The LEAST of problems being that they were right in the middle of those years without recruits. You start with people being in trenches instead of boning the missus in 1914, add 18 years to that, and yeah, that's about when you notice a dramatic dip in the number of recruitable people.

The bigger problem was that their doctrines were a (marginally) even bigger mess than in 1940. The effectiveness of an army isn't measured just in the number of people and guns, you know? Honestly, you'd have even more problems getting word up the ranks and back to get an artillery strike in time, the tanks were even less having any idea how to operate together with the infantry, etc.

The EVEN BIGGER problem was that France was having an even worst case of distrusting their own army in '36 than in '40. No, seriously. They probably would have trusted the Germans more than their own army. There was this... paranoia that the officer corps is a bunch of reactionaries and monarchists who are just itching to coup the republic. And as such, the number of officers had to be kept to a minimum, as was the duration of time that impressionable young men were exposed to those dangerous officers and their ideas.

Pretty much any request to professionalize the army a bit, or even have enough officers to actually train those recruits worth anything, or just have longer conscription so recruits had some time to be trained enough so they can train the next batch themselves, were causing whole $#!& storms in the parliament. Hell, even something like when later De Gaulle wrote a paper arguing for a more professional and well trained tank corps, an idiot politician waved it around in parliament as PROOF -- PROOF, I tell you! -- that the army officers want to have a sort of a praetorian guard to topple the government with.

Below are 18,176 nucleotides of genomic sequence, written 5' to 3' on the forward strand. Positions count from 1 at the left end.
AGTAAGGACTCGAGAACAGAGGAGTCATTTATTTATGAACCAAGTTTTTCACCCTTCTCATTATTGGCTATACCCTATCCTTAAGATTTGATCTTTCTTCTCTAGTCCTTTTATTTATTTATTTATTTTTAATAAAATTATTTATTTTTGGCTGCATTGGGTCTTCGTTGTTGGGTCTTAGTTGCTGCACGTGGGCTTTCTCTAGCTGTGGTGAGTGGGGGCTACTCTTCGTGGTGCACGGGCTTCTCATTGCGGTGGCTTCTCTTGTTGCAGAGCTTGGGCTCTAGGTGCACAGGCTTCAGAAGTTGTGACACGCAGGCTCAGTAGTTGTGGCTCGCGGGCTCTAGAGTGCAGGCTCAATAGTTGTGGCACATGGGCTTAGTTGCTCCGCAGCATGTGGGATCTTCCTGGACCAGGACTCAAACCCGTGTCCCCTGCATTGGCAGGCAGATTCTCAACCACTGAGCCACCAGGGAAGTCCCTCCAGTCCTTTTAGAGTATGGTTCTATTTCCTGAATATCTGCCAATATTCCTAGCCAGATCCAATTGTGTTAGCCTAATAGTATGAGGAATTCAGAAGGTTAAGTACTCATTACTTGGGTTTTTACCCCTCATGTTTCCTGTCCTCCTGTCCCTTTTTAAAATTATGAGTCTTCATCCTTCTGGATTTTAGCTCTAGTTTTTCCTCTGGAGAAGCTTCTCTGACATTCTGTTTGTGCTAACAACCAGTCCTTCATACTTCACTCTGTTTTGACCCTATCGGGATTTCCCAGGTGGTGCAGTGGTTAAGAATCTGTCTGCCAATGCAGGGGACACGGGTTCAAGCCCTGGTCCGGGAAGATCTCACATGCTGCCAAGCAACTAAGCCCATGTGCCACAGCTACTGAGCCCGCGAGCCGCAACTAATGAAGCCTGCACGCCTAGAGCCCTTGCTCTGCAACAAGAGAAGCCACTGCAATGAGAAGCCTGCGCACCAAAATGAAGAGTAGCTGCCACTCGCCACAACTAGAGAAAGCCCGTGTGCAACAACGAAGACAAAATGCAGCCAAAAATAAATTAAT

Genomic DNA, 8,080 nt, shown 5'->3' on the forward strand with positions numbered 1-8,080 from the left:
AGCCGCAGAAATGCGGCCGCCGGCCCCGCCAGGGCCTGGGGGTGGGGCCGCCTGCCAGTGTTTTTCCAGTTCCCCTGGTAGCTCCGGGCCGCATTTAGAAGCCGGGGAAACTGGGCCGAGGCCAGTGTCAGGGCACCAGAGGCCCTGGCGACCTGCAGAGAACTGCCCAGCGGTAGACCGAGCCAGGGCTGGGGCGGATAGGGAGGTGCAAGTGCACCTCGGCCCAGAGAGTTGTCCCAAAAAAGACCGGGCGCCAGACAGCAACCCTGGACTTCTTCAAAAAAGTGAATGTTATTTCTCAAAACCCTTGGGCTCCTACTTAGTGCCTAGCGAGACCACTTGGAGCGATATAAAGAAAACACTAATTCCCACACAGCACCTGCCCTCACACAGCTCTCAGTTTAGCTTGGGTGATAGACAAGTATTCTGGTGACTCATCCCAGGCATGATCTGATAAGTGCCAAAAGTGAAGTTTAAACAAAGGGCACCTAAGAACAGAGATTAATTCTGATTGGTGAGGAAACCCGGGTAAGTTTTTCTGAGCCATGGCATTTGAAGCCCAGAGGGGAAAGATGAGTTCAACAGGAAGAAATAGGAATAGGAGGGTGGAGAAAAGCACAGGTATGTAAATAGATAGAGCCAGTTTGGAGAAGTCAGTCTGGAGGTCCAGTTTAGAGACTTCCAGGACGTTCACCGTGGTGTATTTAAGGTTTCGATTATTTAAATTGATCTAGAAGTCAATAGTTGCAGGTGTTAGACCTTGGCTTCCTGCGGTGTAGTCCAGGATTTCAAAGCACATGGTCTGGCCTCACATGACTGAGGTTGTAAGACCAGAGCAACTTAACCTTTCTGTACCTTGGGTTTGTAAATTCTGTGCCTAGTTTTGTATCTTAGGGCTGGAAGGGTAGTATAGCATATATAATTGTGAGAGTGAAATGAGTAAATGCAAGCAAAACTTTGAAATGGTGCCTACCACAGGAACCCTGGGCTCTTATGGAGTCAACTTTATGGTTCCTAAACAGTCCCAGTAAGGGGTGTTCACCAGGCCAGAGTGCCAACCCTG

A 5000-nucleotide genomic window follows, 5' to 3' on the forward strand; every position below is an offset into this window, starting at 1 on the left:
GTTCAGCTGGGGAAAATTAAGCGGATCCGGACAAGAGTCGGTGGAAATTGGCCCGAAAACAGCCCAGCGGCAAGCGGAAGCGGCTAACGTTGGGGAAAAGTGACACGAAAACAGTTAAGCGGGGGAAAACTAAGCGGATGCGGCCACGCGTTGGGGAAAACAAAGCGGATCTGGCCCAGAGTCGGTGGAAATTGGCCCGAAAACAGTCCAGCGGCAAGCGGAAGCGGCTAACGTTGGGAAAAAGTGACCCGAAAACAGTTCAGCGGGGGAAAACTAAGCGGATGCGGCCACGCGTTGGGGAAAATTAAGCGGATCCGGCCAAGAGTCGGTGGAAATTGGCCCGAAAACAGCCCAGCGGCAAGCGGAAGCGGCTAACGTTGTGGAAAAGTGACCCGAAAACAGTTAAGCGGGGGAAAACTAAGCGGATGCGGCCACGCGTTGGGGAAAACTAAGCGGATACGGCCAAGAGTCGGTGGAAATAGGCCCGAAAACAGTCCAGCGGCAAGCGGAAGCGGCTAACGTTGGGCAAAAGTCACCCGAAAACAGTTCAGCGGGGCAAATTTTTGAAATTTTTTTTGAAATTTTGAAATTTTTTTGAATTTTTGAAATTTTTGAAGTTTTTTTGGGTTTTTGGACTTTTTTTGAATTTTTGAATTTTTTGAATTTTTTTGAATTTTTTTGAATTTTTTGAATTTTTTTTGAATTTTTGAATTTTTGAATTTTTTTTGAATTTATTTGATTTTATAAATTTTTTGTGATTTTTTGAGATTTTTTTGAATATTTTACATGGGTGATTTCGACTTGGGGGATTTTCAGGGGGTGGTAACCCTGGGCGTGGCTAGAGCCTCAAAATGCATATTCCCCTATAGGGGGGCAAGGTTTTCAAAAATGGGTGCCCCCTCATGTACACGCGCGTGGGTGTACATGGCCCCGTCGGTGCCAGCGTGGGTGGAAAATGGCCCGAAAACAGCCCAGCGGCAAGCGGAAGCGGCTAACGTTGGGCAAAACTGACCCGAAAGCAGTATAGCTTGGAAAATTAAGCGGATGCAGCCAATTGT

So yeah, in the middle of THAT political climate, you want them to start a mobilization? And go to war with THAT army where most recruits hardly got enough training (among other reasons, again, for lack of enough officers and NCOs to train them) to even know which end to point at the enemy?

You're... seriously optimistic if you place much trust in that.

And for that matter, well, now you know why the British didn't put all that much trust in it either.
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Old Today, 01:15 PM   #94
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The underlying philosophy behind France and the UK's reluctance for military action was WWI. WWI left deep scars in the men who fought, and then fifteen to twenty years later found themselves in positions of power in those countries. And believe even the older men in power in France and the UK lost friends and family in that war.

So nobody wanted another one.

Except Hitler.

The Germans were angry people after WWI. Most had no idea that they were losing the war until they surrendered due to censorship of the newspapers. Obviously this seeded a deep mistrust in the German government, and allowed all kinds of conspiracy theories to fester which the German National Socialist German Worker's Party capitalized upon. Throw in the fact that the various incarnations of Germany had been at war with somebody for 300 years and you find a population in 1936 that is fed up, and really ticked off. Ticked off enough to vote for Nazis.

The rest is history. Complex history that should be consistently reviewed to avoid repeating it.